Not everything is like riding a bike. If any of these 7 signs apply to your workplace, you might need to schedule a refresher training course.
If an experienced worker has performed the same tasks for years, he or she may be laboring under the misapprehension that there is nothing new to learn about the job. But it’s dangerous to assume that retraining is a waste of time. What you don’t know can indeed hurt you – maybe even kill you.
Just because retraining may not be legally required doesn’t mean you don’t need it. Here are 7 tell-tale signs your workplace could benefit from refresher training:
1. New government safety regulations have been implemented that impact your workplace.
If you’re staying up-to-date and compliant, you’ll likely have to add new information and regulations to your mental repository. Make sure you review your current procedures before you add new information.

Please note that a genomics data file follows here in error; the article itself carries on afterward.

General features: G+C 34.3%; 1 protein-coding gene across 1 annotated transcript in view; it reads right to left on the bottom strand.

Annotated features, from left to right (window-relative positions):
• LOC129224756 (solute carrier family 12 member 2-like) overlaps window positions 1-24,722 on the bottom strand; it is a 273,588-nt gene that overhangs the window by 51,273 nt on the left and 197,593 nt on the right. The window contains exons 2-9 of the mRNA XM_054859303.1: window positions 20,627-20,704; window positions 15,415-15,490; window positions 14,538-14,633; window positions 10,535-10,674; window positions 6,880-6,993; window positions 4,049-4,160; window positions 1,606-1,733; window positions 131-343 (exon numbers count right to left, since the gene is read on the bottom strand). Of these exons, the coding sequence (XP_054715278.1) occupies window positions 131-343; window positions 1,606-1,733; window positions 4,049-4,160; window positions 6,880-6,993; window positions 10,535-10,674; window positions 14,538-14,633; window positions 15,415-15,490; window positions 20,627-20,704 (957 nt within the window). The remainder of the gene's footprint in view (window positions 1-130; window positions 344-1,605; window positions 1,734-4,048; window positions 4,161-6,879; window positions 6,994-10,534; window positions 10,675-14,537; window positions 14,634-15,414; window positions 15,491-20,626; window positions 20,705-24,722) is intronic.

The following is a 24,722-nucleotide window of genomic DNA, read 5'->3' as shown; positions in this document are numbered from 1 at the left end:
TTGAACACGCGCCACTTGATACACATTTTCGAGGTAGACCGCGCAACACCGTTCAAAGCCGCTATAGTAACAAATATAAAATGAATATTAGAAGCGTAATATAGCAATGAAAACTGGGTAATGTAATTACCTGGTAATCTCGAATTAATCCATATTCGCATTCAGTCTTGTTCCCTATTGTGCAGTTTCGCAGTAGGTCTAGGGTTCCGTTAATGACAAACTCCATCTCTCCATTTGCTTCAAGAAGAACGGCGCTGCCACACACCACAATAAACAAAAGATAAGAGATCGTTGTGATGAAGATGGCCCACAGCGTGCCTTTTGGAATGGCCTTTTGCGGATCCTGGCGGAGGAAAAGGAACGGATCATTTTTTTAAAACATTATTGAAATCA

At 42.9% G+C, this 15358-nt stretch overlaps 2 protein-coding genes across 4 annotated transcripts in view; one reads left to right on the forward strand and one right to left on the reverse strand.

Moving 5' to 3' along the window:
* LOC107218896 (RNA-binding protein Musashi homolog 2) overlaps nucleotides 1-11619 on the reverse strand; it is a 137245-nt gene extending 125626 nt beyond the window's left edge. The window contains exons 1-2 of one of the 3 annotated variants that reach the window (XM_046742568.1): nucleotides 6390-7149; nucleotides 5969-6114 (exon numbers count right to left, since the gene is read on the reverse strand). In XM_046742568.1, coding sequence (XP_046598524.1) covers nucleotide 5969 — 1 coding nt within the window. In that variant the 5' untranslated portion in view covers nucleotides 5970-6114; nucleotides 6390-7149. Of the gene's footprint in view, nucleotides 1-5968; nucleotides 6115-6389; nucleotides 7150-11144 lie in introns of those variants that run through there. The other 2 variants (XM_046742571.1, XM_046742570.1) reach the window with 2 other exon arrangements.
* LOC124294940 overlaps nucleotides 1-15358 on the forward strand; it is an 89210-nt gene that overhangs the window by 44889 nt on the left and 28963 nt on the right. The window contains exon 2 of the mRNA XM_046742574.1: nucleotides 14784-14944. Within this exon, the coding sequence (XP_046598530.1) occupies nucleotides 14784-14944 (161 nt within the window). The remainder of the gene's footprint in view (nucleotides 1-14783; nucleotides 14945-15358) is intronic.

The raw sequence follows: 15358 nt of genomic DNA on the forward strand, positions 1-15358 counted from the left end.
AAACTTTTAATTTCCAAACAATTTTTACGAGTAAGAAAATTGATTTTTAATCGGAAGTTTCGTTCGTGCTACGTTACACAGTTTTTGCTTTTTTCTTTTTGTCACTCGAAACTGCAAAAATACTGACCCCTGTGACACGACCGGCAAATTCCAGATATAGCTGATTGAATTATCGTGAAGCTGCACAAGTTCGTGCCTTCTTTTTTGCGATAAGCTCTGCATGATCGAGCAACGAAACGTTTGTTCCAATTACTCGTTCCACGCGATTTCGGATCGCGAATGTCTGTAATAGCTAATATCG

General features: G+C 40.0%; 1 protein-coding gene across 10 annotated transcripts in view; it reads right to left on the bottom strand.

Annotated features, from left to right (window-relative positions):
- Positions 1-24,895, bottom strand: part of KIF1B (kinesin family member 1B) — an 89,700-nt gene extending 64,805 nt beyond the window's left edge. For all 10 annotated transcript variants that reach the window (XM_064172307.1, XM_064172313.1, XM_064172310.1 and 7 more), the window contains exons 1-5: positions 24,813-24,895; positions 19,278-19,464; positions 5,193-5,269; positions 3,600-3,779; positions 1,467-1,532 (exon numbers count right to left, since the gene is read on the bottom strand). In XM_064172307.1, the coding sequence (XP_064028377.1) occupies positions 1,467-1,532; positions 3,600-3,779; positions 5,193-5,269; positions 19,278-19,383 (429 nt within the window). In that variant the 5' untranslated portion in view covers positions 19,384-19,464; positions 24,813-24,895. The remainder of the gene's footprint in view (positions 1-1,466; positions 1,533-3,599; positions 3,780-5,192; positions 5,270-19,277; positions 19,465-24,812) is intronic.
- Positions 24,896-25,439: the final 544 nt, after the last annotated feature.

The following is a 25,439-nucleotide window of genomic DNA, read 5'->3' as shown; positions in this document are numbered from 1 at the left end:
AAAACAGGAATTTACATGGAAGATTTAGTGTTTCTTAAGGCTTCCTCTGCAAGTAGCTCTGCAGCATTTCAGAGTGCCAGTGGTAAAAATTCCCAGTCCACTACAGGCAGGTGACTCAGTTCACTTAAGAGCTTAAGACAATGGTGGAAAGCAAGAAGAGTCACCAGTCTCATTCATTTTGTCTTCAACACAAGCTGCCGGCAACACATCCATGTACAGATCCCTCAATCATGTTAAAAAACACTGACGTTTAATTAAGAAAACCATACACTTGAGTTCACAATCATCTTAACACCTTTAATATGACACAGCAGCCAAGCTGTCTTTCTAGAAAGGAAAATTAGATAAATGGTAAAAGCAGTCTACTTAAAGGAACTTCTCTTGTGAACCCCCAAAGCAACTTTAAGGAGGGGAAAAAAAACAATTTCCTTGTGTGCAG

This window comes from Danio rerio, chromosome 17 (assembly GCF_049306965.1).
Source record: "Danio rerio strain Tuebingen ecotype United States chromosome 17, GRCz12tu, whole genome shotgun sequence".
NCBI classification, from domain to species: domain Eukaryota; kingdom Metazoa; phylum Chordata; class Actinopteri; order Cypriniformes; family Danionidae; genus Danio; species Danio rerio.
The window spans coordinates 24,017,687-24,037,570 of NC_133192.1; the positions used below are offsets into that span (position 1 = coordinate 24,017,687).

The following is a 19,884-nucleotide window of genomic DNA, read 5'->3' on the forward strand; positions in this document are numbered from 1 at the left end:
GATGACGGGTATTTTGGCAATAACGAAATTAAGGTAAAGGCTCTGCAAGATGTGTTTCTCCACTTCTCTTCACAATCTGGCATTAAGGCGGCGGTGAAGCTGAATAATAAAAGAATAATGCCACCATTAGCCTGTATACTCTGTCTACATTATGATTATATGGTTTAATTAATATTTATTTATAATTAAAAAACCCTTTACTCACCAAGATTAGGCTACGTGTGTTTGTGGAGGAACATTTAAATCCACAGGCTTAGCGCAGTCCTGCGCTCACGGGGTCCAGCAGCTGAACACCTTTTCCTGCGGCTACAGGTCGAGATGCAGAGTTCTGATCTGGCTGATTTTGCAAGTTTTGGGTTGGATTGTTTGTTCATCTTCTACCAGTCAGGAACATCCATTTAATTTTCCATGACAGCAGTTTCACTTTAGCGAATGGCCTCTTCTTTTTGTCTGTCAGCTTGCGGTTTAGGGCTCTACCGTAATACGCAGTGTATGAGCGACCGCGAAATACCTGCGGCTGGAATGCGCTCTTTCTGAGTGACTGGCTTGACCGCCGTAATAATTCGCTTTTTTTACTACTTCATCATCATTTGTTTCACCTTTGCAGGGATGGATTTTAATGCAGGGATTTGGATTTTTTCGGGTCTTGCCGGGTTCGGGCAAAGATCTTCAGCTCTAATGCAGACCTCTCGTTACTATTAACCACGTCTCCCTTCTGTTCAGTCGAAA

2. Your workplace has gone several years without a serious injury or fatality.
It’s a fine achievement, but if workers are becoming complacent about safety, an incident could be right around the corner.
3. Your workplace has experienced a serious safety incident.
Res ipsa loquitur. Definitely time for a safety refresher course!
4. Your worker is starting a new job that builds on ongoing safety and technical knowledge.
Ensure that your worker reviews previous safety training before learning new tasks and additional safety measures.
5. You observe workers taking dangerous shortcuts or not wearing PPE.
If you start noticing a general lack of respect for safety protocol at your workplace, a refresher course is certainly in order.
6. Your workers are starting a task that they haven’t performed in awhile.
People forget things over time. It happens. Schedule a refresher training course if any of your workers are unsure about how to perform a task, especially if that task requires multiple steps. Accidentally skipping a step or performing them in the wrong order can ruin expensive equipment and possibly endanger lives.
7. New equipment is being introduced to a production line.
Even if your new equipment performs a similar function to older equipment, be sure to review relevant safety procedures (like lockout tagout procedures for the the new equipment) before attempting to learn about the new bells and whistles.